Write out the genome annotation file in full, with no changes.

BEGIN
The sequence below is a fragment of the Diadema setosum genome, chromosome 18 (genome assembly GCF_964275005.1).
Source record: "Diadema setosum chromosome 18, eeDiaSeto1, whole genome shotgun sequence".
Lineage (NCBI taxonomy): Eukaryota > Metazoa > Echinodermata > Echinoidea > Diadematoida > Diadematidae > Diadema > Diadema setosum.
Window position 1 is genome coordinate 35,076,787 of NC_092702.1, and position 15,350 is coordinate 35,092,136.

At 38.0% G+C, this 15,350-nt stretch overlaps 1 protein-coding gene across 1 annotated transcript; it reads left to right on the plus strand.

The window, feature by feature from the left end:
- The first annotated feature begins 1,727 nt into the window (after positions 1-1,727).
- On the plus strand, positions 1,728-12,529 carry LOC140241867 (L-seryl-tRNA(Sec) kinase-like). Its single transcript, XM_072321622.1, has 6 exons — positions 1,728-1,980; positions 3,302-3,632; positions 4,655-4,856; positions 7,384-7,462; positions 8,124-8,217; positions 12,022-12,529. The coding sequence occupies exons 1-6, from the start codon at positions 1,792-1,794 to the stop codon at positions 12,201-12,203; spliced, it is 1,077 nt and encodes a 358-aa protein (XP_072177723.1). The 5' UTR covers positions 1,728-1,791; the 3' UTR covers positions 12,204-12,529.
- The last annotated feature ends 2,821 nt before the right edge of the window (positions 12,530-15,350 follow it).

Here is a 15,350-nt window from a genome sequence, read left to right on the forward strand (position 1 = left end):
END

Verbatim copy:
The sequence below is a fragment of the Diadema setosum genome, chromosome 18 (genome assembly GCF_964275005.1).
Source record: "Diadema setosum chromosome 18, eeDiaSeto1, whole genome shotgun sequence".
Lineage (NCBI taxonomy): Eukaryota > Metazoa > Echinodermata > Echinoidea > Diadematoida > Diadematidae > Diadema > Diadema setosum.
Window position 1 is genome coordinate 35,076,787 of NC_092702.1, and position 15,350 is coordinate 35,092,136.

At 38.0% G+C, this 15,350-nt stretch overlaps 1 protein-coding gene across 1 annotated transcript; it reads left to right on the plus strand.

The window, feature by feature from the left end:
- The first annotated feature begins 1,727 nt into the window (after positions 1-1,727).
- On the plus strand, positions 1,728-12,529 carry LOC140241867 (L-seryl-tRNA(Sec) kinase-like). Its single transcript, XM_072321622.1, has 6 exons — positions 1,728-1,980; positions 3,302-3,632; positions 4,655-4,856; positions 7,384-7,462; positions 8,124-8,217; positions 12,022-12,529. The coding sequence occupies exons 1-6, from the start codon at positions 1,792-1,794 to the stop codon at positions 12,201-12,203; spliced, it is 1,077 nt and encodes a 358-aa protein (XP_072177723.1). The 5' UTR covers positions 1,728-1,791; the 3' UTR covers positions 12,204-12,529.
- The last annotated feature ends 2,821 nt before the right edge of the window (positions 12,530-15,350 follow it).

Here is a 15,350-nt window from a genome sequence, read left to right on the forward strand (position 1 = left end):